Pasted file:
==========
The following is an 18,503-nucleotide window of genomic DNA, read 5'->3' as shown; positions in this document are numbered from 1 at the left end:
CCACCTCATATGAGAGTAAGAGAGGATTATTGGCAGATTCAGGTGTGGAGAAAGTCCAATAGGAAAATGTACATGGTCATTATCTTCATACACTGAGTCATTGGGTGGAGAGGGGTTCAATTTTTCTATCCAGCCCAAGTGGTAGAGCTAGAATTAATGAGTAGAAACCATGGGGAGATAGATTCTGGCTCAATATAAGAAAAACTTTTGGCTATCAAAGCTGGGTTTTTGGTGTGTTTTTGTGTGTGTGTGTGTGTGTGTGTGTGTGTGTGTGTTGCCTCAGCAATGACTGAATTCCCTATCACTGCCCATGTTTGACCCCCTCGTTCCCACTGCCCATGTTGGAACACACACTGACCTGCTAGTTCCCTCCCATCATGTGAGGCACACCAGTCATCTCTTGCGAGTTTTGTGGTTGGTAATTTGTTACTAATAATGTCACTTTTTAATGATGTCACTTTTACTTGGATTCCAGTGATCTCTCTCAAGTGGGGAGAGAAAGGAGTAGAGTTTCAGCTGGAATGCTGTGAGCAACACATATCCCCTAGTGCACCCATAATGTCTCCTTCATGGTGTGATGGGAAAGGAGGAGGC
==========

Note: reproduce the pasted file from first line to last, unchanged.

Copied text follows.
The following is an 18,503-nucleotide window of genomic DNA, read 5'->3' as shown; positions in this document are numbered from 1 at the left end:
CCACCTCATATGAGAGTAAGAGAGGATTATTGGCAGATTCAGGTGTGGAGAAAGTCCAATAGGAAAATGTACATGGTCATTATCTTCATACACTGAGTCATTGGGTGGAGAGGGGTTCAATTTTTCTATCCAGCCCAAGTGGTAGAGCTAGAATTAATGAGTAGAAACCATGGGGAGATAGATTCTGGCTCAATATAAGAAAAACTTTTGGCTATCAAAGCTGGGTTTTTGGTGTGTTTTTGTGTGTGTGTGTGTGTGTGTGTGTGTGTGTGTGTTGCCTCAGCAATGACTGAATTCCCTATCACTGCCCATGTTTGACCCCCTCGTTCCCACTGCCCATGTTGGAACACACACTGACCTGCTAGTTCCCTCCCATCATGTGAGGCACACCAGTCATCTCTTGCGAGTTTTGTGGTTGGTAATTTGTTACTAATAATGTCACTTTTTAATGATGTCACTTTTACTTGGATTCCAGTGATCTCTCTCAAGTGGGGAGAGAAAGGAGTAGAGTTTCAGCTGGAATGCTGTGAGCAACACATATCCCCTAGTGCACCCATAATGTCTCCTTCATGGTGTGATGGGAAAGGAGGAGGC